Category Archives: From our Farmhouse Kitchen

Old-Fashioned Blackberry & Peach Crisp

 

When summer blackberries and blueberries arrive in the mountains, well, it’s a signal that summer is really here. If you didn’t know from the heat and the lines in front of the Creamery, you surely know summer is here when berries come into season.

Berries used to grow wild in vacant lots and along fences, and you had to brave the chiggers to wander into those weeds to pluck wild blackberries. You can still find them, but most of the berries we are eating here in the Smokies are grown by local farmers.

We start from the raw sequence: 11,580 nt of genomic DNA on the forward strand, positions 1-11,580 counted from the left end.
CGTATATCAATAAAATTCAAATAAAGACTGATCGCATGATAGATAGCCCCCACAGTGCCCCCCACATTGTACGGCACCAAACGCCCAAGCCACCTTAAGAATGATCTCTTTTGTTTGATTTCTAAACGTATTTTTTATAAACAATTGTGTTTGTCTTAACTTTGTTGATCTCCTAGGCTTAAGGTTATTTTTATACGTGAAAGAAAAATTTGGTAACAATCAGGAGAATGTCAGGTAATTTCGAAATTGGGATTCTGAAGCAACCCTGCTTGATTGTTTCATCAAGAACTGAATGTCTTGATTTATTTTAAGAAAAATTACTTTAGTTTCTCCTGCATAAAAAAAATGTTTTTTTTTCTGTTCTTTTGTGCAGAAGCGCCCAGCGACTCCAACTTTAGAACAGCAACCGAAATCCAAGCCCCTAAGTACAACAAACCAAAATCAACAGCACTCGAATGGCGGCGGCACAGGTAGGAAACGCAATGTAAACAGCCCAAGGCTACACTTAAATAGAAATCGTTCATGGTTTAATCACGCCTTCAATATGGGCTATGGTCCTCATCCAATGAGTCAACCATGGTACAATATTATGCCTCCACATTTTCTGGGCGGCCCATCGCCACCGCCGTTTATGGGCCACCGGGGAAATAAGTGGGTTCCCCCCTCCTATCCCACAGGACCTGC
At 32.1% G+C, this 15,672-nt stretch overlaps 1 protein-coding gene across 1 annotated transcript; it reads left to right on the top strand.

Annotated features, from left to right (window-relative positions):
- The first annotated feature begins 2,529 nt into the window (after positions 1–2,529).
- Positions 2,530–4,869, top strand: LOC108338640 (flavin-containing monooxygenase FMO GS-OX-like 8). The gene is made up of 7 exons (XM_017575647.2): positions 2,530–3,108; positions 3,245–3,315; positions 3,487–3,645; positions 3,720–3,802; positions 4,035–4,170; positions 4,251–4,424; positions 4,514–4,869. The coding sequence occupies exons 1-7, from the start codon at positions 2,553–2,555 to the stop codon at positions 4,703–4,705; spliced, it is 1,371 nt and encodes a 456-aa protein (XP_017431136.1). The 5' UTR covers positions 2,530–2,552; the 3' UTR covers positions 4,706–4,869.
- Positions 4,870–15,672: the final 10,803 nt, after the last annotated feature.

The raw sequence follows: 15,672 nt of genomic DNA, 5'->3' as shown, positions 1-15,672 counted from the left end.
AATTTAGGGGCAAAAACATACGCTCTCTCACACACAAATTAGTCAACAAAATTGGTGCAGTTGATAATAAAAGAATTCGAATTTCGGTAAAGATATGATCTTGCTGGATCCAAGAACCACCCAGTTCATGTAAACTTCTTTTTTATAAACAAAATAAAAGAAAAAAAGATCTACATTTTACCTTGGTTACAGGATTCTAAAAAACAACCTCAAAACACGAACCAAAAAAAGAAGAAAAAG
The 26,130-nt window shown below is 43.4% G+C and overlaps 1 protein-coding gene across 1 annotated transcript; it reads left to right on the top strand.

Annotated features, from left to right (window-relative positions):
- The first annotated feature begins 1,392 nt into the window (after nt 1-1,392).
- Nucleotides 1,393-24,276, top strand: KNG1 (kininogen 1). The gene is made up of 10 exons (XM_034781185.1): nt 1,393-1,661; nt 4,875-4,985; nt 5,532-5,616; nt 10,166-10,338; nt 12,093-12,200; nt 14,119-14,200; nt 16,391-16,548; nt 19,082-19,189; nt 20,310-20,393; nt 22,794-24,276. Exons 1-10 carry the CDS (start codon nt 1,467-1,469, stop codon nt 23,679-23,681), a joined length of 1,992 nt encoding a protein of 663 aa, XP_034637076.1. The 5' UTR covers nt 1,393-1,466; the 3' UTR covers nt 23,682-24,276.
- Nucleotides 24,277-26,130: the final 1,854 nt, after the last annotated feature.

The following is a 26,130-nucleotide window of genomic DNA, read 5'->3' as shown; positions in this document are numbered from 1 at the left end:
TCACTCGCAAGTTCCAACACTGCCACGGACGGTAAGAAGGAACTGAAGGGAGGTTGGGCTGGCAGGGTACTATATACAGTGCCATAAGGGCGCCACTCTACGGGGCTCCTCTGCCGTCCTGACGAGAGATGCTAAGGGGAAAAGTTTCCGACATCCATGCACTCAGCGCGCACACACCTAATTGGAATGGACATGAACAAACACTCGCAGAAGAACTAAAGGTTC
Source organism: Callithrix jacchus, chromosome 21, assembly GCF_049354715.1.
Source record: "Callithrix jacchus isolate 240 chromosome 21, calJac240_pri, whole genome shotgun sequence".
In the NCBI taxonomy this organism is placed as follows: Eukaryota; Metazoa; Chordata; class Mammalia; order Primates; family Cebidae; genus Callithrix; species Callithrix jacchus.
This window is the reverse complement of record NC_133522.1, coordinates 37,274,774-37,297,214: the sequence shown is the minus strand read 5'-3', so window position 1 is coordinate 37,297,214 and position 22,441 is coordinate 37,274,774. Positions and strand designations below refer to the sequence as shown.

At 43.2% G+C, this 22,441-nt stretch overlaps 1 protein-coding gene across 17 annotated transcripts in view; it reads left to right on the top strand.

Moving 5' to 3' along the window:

A great way to use them is this easy pie called a crisp. No crust is needed. You just pile the fruit and sugar into a baking dish or iron skillet, and then top with a crumbly mixture of oats, flour, sugar, and butter. It bakes up into a heavenly rite of summer passage – something to enjoy with vanilla ice cream.


Old-Fashioned Blackberry & Peach Crisp
Author: 
Recipe type: Dessert
Cuisine: Appalachian
Prep time: 
Cook time: 
Total time: 
Serves: 8
 
An old-fashioned favorite, using fresh berries and fruits of the season.
Ingredients
  • 1 teaspoon soft butter for greasing the skillet
  • 4 cups fresh blackberries
  • 3 cups sliced fresh peaches
  • ⅓ cup sugar
  • 1½ cups light brown sugar
  • 1½ cups flour
  • ½ teaspoon salt
  • ½ teaspoon cinnamon
  • 12 tablespoons unsalted butter, cut into tablespoons
  • 1 cup Old Mill Thick Table Rolled Oats
Instructions
  1. Preheat the oven to 375 degrees.
  2. Rub a 12-inch cast iron skillet with the butter. Toss the fruit with the sugar to combine, and turn the fruit into the skillet. Set aside.